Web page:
Common Tumors of Male Sex Organs

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Common tumors

Common tumors associated with male sex organs include Hydrocele, Varicocele and Spermatocele. Each topic is discussed in detail below.

Hydrocele

It is one of the most common forms of swelling found in the scrotum. In hydrocele thin watery fluid accumulates in the scrotal cavity thus causing swelling. It does not spread to other organs. The patient does not experience any pain or tenderness. Hydrocele is mostly found in newborns during birth. Adult males can also develop hydrocele due to inflammation of the epididymis or some injury. Hydrocele are generally of two types: communicating and non-communicating. Communicating hydrocele occurs when processus vaginalis fails to close. Non-communicating occurs when processus vaginalis closes due to some infection and accumulation of peritoneal fluid in the scrotal sac. Communicating hydrocele is seen in adults whereas non-communicating is found in newborns.

Diagnosis: It is diagnosed by holding a flash light behind the swelling, in a darkened room. If the light passes through the skin and fluid is seen clearly, it is definitely diagnosed as hydrocele.

Treatment: Excess fluid is taken out by using a large needle and syringe. Large hydrocele is removed by surgery.

Varicocele

Varicocele is a condition caused by swellings in the veins of spermatic cord. It is mostly seen in the age group of 13-18 years of age. Usually there are no symptoms in the early stag but patient may experience pain in the scrotum radiating to the pelvis and down to the inner side of the thigh. Symptoms usually occur after exercise, in hot weather or after standing for a long period. The patient experiences great discomfort. Varicocele can occur in one or both testis, but most commonly it occurs on the left side.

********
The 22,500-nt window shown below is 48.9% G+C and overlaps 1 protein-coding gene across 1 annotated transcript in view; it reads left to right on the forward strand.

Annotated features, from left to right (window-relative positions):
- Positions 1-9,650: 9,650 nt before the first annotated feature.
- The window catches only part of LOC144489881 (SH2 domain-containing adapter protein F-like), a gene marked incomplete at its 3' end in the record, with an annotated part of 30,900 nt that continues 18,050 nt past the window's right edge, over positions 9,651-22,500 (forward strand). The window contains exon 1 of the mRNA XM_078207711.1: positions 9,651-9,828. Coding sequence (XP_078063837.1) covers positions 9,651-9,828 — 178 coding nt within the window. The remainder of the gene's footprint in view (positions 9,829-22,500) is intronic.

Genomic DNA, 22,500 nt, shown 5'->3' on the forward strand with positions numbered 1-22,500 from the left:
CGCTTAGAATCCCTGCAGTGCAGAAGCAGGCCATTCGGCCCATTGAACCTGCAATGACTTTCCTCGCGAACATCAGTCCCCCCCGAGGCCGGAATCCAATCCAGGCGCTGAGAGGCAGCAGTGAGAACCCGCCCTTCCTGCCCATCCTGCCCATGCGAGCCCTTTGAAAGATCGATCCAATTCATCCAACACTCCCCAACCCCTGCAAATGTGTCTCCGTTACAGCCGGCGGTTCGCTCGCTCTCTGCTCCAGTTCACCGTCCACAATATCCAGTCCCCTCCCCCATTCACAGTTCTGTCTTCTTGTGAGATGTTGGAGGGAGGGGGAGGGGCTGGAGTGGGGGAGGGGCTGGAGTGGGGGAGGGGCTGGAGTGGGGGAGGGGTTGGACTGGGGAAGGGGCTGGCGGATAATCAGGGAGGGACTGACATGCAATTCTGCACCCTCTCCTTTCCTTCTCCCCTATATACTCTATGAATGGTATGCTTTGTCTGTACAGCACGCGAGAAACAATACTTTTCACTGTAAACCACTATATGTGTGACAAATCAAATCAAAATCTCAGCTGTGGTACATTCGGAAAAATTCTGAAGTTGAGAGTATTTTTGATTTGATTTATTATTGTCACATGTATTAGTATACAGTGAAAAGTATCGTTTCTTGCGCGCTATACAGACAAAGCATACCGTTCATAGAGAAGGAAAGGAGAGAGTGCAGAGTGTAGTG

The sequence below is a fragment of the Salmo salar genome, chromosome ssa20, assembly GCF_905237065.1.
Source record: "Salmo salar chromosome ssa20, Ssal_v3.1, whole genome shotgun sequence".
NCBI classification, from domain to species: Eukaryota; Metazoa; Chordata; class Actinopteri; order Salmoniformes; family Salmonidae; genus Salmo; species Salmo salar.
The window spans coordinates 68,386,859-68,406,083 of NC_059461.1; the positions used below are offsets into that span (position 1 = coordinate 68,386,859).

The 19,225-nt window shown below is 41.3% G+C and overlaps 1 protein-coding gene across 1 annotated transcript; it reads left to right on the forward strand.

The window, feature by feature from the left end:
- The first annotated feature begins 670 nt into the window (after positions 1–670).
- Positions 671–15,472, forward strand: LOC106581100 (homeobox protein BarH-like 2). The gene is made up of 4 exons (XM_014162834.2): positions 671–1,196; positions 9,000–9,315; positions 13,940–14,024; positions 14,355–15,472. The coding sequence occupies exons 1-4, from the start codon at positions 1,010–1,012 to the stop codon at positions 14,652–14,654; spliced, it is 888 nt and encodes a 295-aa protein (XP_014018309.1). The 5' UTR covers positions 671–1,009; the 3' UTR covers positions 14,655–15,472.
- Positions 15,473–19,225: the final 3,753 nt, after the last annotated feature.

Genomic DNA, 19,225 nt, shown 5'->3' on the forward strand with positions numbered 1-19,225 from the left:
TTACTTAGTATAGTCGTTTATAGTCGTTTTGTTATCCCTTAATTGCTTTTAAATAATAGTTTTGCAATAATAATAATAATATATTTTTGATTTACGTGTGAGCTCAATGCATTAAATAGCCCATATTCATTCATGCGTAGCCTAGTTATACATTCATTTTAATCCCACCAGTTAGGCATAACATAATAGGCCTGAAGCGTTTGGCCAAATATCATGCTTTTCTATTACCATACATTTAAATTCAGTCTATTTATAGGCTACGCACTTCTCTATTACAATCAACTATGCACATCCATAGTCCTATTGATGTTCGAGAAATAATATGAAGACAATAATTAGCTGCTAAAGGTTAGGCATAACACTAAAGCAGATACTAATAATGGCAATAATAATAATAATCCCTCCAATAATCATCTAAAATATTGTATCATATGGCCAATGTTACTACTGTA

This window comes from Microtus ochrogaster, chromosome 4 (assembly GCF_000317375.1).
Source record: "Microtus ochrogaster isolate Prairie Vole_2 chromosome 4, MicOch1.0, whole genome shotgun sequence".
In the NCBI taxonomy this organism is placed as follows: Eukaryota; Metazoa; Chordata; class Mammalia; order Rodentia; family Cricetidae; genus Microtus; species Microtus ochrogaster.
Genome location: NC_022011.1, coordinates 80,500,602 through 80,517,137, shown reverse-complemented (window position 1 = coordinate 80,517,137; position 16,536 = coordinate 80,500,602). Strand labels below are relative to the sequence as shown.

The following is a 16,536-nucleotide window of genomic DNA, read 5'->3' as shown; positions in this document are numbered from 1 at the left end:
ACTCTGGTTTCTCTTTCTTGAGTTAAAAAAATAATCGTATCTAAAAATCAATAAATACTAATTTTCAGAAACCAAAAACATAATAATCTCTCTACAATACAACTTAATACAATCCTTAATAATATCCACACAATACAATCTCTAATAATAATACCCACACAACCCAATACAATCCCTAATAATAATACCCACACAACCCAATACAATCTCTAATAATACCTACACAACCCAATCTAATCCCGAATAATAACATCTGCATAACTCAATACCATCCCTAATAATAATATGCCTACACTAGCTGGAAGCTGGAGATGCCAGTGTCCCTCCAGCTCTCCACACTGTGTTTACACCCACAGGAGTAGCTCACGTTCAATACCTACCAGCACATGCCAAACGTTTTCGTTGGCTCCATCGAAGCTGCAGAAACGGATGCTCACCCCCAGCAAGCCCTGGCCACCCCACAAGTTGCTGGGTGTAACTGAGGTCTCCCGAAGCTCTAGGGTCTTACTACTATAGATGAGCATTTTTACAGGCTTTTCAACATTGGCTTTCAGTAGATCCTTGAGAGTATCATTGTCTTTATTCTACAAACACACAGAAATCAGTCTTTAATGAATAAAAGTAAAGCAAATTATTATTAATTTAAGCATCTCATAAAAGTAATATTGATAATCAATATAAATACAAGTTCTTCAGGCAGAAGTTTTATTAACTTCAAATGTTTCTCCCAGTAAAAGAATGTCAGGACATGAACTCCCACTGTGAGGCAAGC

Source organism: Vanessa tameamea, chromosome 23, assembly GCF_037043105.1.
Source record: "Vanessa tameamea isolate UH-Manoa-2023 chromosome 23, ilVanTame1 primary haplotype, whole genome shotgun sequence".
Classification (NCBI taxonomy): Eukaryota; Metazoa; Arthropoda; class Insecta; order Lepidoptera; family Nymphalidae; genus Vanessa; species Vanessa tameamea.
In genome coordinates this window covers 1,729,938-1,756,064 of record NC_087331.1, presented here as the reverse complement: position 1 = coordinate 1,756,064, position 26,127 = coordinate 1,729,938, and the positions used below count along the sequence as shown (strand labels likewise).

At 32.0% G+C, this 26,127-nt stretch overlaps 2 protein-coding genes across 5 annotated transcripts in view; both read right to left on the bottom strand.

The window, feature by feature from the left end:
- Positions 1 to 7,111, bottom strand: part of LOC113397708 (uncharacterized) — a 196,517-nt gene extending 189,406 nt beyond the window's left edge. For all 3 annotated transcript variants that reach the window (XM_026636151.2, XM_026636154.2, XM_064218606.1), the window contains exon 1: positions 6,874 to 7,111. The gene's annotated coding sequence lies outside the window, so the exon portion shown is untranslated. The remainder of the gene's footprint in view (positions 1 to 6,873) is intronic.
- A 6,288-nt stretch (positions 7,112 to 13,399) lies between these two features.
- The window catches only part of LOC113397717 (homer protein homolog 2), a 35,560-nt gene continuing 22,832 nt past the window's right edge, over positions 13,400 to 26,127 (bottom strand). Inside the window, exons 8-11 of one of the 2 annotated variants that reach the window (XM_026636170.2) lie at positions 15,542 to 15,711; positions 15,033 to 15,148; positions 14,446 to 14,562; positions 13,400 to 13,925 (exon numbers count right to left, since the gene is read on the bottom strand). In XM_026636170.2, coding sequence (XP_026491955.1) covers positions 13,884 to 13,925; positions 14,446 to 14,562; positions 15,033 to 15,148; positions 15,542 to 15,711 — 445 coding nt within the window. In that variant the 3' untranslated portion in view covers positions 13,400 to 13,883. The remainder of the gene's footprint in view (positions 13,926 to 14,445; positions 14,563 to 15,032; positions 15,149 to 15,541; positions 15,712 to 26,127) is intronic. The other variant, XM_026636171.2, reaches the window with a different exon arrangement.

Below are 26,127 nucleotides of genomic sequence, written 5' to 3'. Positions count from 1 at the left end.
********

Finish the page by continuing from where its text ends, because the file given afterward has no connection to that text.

Treatment: Patient should rest in bed and apply cold compresses. Scrotal suspensory can help in relieving pain and discomfort. In severe cases, surgery is recommended.

Spermatocele

It is the swelling present in the upper pole of the epididymis. This swelling occurs due to accumulation of large quantities of sperm cells. It is small mass of collection of cells.

Diagnosis: The diagnosis of spermatocele could be made by patient himself with self-examination.

Treatment: Small cysts are left untreated. Surgery is usually recommended in advanced cases associated with great discomfort and pain.

References

  • Evers JH, Collins J, Clarke J; Surgery or embolisation for varicoceles in subfertile men. Cochrane Database Syst Rev. 2008 Jul 16;(3):CD000479. [abstract]
  • Ficarra V, Cerruto MA, Liguori G, et al; Treatment of varicocele in subfertile men: The Cochrane Review–a contrary opinion. Eur Urol. 2006 Feb;49(2):258-63. Epub 2006 Jan 4. [abstract]